Burnout. Or cynic. Two words I didn’t know when I was four or five years old, the first time I watched this movie. It was my favorite movie as a child. And it sparked my obsession with the American Civil War. We had plenty of stuff lying around in the house, including a Belgian comic book series set against the background of the American Civil War, so if this movie hadn’t done it, something else might have. Still, this movie was the most important trigger. It has several scenes depicting aspects of the Civil War and I was hooked immediately.

I’ve never understood it. I vididly remember watching it on the couch with my dad, at our old home, a dilapidated shack with an outhouse for a toilet in Belgium (which has a lot of poverty, although it’s counted among the richest nations on earth).

How could a child instantly want to know everything about the American Civil War and be obsessed with it for the rest of his life. So obsessed that at one point my father threatened to burn all my civil war books in the stove.

But was the American Civil War the thing that hooked me?

Lately I have come to understand why people become addicted to alcohol.

It’s when you can’t relate to the people around you, when you can’t express yourself, when people reject you as the person you are, when you are not aligned with the world around you. For the first time in my life, here in Slovakia, I’m slightly at risk of developing alcoholism. I think about it, it calls on me, even if I don’t even like the taste of alcohol, I’ve come to like the stupor, the oblivion, the momentary eradication of dented, betrayed, desires.

Alcohol as the antidote to conversations that go nowhere, superficial blababla, people in your life that aren’t really part of your life, you know they are just passing by and that in one year or sooner you will never see them again, administrative chores you don’t see the point of, activities that don’t really lead anywhere, the absurdity of life.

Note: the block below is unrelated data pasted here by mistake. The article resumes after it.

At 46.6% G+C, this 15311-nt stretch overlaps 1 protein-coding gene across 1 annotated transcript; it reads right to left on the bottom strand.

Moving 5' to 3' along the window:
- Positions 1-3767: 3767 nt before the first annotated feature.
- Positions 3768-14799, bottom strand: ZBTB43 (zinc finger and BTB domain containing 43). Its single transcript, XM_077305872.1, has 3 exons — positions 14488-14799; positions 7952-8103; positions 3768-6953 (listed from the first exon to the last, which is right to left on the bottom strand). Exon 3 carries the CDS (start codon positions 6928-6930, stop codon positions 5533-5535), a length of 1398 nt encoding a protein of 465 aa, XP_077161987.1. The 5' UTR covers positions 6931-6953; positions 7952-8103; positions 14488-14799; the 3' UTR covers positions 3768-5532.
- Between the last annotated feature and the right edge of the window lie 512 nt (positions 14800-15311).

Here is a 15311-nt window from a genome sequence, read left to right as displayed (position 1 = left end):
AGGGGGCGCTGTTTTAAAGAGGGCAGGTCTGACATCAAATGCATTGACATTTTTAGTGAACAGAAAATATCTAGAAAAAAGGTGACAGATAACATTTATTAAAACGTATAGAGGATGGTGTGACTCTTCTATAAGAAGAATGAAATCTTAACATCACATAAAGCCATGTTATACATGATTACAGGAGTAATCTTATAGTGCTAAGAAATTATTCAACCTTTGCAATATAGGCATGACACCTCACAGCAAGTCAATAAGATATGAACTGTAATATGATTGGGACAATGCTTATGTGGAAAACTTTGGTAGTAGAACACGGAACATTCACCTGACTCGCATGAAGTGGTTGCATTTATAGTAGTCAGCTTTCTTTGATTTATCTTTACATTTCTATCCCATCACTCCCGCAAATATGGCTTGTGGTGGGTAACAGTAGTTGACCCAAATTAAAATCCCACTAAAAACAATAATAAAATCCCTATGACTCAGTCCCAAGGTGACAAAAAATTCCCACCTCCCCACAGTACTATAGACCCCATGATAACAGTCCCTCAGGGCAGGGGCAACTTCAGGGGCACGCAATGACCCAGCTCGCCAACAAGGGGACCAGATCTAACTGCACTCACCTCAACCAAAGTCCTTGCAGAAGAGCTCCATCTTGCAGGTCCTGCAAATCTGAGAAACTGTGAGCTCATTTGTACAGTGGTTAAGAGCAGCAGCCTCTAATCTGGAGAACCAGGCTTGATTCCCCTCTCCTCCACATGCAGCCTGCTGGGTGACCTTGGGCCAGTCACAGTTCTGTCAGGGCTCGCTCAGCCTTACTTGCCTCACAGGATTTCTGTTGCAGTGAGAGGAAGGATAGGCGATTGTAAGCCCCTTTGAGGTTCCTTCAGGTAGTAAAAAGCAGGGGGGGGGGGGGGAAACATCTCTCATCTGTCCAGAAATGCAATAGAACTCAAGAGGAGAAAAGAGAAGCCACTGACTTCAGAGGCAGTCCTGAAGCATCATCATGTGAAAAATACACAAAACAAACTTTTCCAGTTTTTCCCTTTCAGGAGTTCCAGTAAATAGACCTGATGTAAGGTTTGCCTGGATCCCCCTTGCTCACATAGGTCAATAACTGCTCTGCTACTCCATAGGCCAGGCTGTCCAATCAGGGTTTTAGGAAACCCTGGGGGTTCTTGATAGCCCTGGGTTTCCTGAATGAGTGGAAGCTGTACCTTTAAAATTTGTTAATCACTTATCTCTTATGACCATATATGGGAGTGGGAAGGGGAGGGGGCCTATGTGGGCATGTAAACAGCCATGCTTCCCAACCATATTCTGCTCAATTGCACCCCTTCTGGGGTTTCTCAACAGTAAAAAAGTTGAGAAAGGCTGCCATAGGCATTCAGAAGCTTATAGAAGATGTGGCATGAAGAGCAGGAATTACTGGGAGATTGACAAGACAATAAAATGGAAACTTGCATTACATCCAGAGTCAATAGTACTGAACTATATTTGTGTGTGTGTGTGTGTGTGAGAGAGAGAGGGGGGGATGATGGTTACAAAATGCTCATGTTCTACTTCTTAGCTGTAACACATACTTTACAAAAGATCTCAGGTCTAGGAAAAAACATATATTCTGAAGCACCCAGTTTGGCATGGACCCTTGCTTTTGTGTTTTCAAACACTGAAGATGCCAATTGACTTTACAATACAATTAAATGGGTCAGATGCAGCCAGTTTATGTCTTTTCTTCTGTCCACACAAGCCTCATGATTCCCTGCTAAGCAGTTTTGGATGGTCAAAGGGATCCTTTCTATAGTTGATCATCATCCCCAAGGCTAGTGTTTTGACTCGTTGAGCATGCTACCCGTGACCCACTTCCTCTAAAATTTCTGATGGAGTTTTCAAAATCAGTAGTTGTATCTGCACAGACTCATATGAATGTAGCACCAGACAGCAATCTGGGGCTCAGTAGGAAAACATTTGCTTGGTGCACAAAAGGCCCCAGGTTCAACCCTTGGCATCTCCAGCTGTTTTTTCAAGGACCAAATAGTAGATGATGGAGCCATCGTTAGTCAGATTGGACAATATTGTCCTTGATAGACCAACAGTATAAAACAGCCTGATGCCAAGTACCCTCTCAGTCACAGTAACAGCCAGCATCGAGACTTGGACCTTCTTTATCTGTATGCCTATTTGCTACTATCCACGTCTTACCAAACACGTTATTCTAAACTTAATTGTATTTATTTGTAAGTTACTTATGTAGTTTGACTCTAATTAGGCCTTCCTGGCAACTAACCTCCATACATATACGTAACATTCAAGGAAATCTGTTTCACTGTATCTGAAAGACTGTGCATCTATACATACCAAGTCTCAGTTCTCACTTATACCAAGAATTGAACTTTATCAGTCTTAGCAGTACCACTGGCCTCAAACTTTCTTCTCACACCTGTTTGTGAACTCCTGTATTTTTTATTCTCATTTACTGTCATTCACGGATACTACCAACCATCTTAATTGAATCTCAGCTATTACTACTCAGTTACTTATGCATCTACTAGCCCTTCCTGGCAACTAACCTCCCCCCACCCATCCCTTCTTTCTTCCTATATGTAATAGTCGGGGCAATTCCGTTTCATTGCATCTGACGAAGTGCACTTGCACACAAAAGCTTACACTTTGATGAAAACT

In this mood I suddenly saw the Good, the Bad and the Ugly in a wholly different light. And I remembered what an impact that drunk captain had on me. He’s not incompetent, he’s drunk, but he’s still fulfilling his duty. Perhaps he’s ONLY doing his duty BECAUSE he is drunk. His speech about how futile the fighting and the bloodshed was to try and control one bridge in the middle of nowhere, left a deep imprint on me. I think even at that young age I had something like a burnout. The man next to me on that couch, my father, was a lot like that captain. He did what he needed to do, but with in an atmosphere of ‘we are doomed, this is useless, no good can ever come of this, but there’s no alternative’. Perhaps this movie got me so hooked, because it said so much about the atmosphere I was growing up in. A captain drinking to fatalistically doing his duty.

That’s also the feeling I’m developing over here in Slovakia, fatalistically doing my duty. I can’t relate to people around here. I have to suppress my sense of humor, because the locals don’t understand it, and rarely -some do- understand black humor. I’m surrounded by people who are efficient at pushing numbers, filling in administrative forms, making business related phone calls. No real warmth comes from them. When I give them a gift, as is in my nature, they either reject it, are shocked, uncomfortable, or simply don’t know how to react to it. If you would want to organize a second holocaust the Slovak people is absolutely ideal for it. They won’t initiate it, but they will execute it, in as far as they don’t need to get any actual blood on their hands, they will run the trains, do the math, organize the thing, dispose of victims, no worries, there will be no protest, they will do as they are told and even tell themselves that they are good people, doing what needs to be done. This nation is like a mindless automat, doing its predictable business, not questioning anything, with very little warmth, no initiative, no originality, no spontaneity.

I believe that almost everything that happens to us in life, happens because we’ve attracted it, so we can learn from it. I do wonder why I’m not in a country with warm, generous, sociable outgoing people. I’m almost certain that I’m punishing myself for something by choosing to be in a cold – in every sense- country like Slovakia.

And all day, I haven’t been able to shake off that image of the drunk captain who has to order his men to make a senseless and costly assault on a position of questionable value.

How do I get back to my planet??